ALMA sees ‘snow’ in planet-forming disk around newborn star

ALMA sees ‘snow’ in planet-forming disk around newborn star

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Why is there snow on high mountaintops but not in the valleys between the mountains? Easy: it’s much colder at higher altitudes. That’s why you see a ‘snow line’ on the slope of the mountain. The snow line marks the place where the temperature drops below zero degrees.

Something similar happens in a disk of gas and dust around a newborn star. The material close to the young star is hot. Farther from the star, the gas and dust is much colder. Where the temperature is low enough, you would expect a snow line to form.

In fact, planet-forming disks around newborn stars have a number of different snow lines. First, water vapor condenses into ice crystals, comparable to regular snow. Further out, where the temperature is lower still, other gases also freeze out: carbon dioxide, methane and carbon monoxide.

Using ALMA, astronomers have now for the first time ever pinned down the location of the carbon monoxide snow line in a proto-planetary disk around the newborn star TW Hydrae. This was done before the observatory was completed. Future observations may also reveal other snow lines.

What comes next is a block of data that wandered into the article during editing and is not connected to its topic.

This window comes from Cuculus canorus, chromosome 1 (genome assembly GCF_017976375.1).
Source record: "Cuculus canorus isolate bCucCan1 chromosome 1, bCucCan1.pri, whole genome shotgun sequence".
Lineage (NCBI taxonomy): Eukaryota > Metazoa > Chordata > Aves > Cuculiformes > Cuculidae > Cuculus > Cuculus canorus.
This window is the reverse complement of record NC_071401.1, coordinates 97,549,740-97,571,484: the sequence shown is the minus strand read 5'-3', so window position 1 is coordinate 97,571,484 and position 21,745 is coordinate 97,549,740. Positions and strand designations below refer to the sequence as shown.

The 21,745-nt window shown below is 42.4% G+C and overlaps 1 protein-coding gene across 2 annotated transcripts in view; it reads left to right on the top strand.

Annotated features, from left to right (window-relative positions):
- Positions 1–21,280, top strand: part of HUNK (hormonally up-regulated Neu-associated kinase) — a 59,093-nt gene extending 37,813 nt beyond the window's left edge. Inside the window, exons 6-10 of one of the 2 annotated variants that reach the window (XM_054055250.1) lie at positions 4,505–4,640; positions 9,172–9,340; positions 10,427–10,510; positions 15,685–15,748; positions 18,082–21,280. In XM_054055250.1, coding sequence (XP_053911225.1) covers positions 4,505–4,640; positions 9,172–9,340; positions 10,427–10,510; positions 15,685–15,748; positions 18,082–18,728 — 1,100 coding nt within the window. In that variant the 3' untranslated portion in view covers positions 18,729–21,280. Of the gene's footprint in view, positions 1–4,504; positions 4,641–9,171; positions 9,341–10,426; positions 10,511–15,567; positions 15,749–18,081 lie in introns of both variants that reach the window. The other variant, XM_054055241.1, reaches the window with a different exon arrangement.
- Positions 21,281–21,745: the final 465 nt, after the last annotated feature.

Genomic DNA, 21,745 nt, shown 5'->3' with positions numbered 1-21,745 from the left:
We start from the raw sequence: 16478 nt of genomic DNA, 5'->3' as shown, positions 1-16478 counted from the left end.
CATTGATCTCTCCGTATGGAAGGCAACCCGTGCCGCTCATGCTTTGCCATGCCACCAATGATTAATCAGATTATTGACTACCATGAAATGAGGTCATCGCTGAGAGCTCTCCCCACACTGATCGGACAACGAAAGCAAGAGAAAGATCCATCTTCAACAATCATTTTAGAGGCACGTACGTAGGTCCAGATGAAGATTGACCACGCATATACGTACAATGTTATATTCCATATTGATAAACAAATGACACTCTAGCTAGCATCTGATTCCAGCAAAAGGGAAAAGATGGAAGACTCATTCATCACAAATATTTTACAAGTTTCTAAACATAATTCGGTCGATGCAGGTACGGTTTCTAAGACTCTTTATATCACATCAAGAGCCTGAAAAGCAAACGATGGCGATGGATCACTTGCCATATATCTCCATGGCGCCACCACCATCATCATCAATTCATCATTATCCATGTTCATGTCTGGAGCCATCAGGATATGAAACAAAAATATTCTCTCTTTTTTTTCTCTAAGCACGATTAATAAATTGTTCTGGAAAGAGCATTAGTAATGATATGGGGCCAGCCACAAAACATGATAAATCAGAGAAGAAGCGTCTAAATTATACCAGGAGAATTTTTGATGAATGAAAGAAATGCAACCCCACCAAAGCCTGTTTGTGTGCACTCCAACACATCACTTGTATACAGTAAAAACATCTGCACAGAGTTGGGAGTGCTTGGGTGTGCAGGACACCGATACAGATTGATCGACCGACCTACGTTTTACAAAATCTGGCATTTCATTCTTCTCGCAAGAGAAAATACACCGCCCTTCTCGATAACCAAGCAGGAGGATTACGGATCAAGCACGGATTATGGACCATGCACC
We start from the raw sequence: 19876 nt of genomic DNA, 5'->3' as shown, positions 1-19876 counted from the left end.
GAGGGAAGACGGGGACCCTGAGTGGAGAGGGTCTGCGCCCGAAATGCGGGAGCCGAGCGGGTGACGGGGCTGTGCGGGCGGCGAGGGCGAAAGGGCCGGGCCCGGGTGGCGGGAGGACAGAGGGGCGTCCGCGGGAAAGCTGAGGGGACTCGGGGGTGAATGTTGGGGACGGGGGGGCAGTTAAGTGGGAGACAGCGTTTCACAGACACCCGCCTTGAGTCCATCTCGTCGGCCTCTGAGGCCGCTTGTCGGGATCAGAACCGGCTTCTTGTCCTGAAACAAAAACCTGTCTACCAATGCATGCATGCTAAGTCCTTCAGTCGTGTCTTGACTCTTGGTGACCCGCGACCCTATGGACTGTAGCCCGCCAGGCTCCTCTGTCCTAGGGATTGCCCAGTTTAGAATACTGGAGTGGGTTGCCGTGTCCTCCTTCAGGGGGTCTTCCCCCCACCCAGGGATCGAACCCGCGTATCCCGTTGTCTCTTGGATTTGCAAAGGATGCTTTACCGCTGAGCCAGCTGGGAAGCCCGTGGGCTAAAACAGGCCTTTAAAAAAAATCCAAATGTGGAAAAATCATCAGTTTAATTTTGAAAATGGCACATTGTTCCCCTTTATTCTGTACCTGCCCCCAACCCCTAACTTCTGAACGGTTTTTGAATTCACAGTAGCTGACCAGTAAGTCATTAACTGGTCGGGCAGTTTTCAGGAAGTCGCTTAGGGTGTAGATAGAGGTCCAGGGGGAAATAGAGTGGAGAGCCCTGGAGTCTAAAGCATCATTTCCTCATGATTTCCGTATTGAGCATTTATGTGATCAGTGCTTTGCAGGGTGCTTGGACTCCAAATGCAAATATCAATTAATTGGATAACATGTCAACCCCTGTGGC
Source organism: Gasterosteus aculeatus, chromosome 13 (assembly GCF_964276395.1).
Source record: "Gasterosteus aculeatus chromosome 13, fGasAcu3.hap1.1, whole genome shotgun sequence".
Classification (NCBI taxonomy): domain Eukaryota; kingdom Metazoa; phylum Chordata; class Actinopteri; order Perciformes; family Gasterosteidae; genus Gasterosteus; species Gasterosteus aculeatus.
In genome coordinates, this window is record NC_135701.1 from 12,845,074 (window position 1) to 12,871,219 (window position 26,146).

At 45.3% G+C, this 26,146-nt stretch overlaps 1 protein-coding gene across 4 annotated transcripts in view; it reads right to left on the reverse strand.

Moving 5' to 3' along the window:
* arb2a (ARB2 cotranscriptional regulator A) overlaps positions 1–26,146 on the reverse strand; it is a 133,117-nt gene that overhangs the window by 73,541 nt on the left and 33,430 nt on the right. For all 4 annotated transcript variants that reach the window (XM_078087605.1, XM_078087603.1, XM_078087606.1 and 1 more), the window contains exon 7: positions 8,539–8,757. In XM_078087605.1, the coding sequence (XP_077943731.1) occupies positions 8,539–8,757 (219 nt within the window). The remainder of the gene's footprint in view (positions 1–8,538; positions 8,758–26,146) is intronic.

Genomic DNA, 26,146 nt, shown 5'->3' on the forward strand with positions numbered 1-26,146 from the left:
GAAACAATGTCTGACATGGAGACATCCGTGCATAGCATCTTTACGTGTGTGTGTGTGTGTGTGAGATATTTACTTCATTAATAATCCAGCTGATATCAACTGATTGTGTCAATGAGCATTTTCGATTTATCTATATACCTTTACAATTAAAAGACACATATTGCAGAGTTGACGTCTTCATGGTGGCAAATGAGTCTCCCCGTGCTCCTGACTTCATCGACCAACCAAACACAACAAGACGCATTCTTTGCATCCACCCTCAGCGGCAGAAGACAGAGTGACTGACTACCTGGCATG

The astronomers could not see the carbon monoxide snow directly. Instead, they mapped the millimeter radiation of another gas, called diazenylium. Diazenylium is easily destroyed by carbon monoxide gas. Therefore, if you see diazenylium, you can be sure that carbon monoxide gas must have frozen out into ice crystals.

Knowing more about ice in planet-forming disks is important. The ice crystals attach to dust particles, making them rougher. The result is that the dust particles stick to each other more easily. Eventually, they grow into pebbles, rocks and planets.

Studying carbon monoxide ice is also important because it is needed to form molecules of methanol – a building block of life.


What?
TW Hydrae is a star at a distance of 175 light-years in the constellation the Water Serpent. It is less than ten million years old, and it is somewhat comparable to our own sun. So observing TW Hydrae is like looking at a baby photo of the sun!

Who?
This study was led by Charlie Qi of the Harvard-Smithsonian Center for Astrophysics in Cambridge, Massachusetts, and Karin Oberg of Harvard University and the University of Virginia in Charlottesville. Charlie and Karin worked together with many other astronomers in the United States, Mexico and Europe. The results were published on the scientific website SciencExpress on 18 July 2013.